A friend and I earlier this year lamented that Yoshiaki Kawajiri hadn’t directed a movie since a 2006 animated Highlander movie. If Japanese animation, or anime, hooked you in the 90s, that disappointment is palpable. Kawajiri’s work on the surface displays every cliche about anime from the 90s. His work tends to be both ultra violent, and aggressively sexual. There’s an exploitation film/grindhouse quality to his films from the 80s and 90s. As with anything that’s even tangentially an exploitation film, there’s a plethora of unpleasant elements in his filmography.
However, Kawajiri is also one of the best horror and action directors of the last 40 years. His action sequences are dynamic. The monsters in his films are horrific. You know immediately you’re watching one of his movies. He has elements that repeat throughout his films. There’s always loner. heroes accompanied by tortured heroines. The action set pieces are in constant motion. Kawajiri is an auteur who happens to direct animation. Vampire Hunter D: Bloodlust showcases his skills without some of the more unsavory elements.
Vampire Hunter D: Bloodlust might be his most accessible film. Based on the third novel in a long running Japanese series, the film follows D, a half human/vampire bounty hunter, on the trail of a missing girl named Charlotte. The vampire lord Meier Link kidnapped her and now rushes with her towards an unknown destination. Also on the trail are a competing group of monster hunters, the Marcus Brothers. The competing hunters go through a surreal, post apocalyptic landscape fighting various monsters. However, is their target prey or a willing participant?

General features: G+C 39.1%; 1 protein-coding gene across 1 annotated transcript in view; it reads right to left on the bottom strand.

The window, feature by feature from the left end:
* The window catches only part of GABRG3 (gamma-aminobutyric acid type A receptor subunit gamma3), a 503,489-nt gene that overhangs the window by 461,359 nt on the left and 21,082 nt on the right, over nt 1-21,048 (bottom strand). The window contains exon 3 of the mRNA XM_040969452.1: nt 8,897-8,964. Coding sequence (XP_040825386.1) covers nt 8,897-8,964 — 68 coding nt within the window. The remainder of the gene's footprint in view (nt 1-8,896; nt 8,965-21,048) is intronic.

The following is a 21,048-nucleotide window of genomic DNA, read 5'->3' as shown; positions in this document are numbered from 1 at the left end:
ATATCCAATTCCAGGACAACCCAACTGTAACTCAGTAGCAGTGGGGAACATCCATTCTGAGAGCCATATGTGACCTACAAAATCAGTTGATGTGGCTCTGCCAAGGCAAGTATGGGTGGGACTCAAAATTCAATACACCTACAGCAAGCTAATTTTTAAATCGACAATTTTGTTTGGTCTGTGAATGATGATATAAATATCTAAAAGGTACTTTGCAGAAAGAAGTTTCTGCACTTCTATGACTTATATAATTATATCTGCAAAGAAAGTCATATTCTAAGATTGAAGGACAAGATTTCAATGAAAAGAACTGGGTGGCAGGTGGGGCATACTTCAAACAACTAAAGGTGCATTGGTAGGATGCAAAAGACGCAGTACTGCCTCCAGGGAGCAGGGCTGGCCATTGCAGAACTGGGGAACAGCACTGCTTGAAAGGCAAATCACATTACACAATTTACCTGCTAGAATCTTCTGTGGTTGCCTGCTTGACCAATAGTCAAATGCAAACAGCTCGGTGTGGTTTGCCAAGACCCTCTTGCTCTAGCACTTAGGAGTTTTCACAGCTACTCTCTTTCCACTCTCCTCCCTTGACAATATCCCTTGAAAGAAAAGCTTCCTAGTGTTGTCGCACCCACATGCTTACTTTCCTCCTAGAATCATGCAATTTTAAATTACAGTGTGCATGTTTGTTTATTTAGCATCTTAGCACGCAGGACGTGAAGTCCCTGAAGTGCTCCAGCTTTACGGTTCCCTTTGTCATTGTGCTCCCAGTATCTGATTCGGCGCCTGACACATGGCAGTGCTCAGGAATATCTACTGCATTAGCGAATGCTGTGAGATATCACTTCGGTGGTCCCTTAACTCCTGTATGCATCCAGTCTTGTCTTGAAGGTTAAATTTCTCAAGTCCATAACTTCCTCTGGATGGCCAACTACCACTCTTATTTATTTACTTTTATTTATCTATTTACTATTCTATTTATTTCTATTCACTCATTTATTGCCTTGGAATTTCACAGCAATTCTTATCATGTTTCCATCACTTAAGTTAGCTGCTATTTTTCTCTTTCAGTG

Like any solid genre director, Kawajiri has no problem mixing and matching genres. His previous film Ninja Scroll borrows as much from chambara (samurai films) as it does monster movies. Vampire Hunter D is as much a gothic horror film as it a western. The opening evokes a spaghetti western as much as the finale is gothic horror. D, as much a man with no name as any Clint Eastwood character, rides into town on his horse ready to take on yet another job. The vampires are pursued and hated like any bounty in a western. Humans look at D in disgust for being mixed race. The film takes place mostly in strange desert landscapes filled with rusted satellite dishes and surreal creatures. There’s cyber punk and science fiction tinges to the film but Kawajiri builds that on the frame of a western.
The finale though is pure gothic horror. It takes place in a blood red gothic castle seemingly grown out of other gothic castles. Having seen so many vampire films during Hooptober, the finale clearly inspired by Hammer Films brand of vampire movies. There’s sensual flesh chomping and a doomed romance between Charlotte and Meier. There’s ghosts both literal and metaphorical haunting the place. It’s a castle built on and sustained by nightmares.
The animation in this film is absolutely stunning. As much as the narrative fits Kawajiri’s hallmarks, mimicking the intricate art Vampire Hunter D illustrator Yoshitaka Amano is another fit for the director. Kawajiri thrives on giving his visuals baroque or expressionist qualities. His character designers and animators mimic Amano’s work as much as they can. Characters have dangly beaded earrings and physiques inspired by Egon Schiele. Each figure moves with multiple fluid lines. When monsters change shapes or figures move with speed, the audience feels it. There’s a sequence towards the end where a vampire is being reborn. Blood moves backwards up steps while figure writhes in pain. Like much of the film, it’s as beautiful as it is horrifying.
Yoshiaki Kawajiri’s Vampire Hunter D: Bloodlust is a visually stunning animated film. It’s also a fantastic piece of genre filmmaking. Kawajiri takes as much inspiration from Hammer Films as he does spaghetti westerns. Some live action filmmakers could stand to take lessons from filmmaking this exciting.
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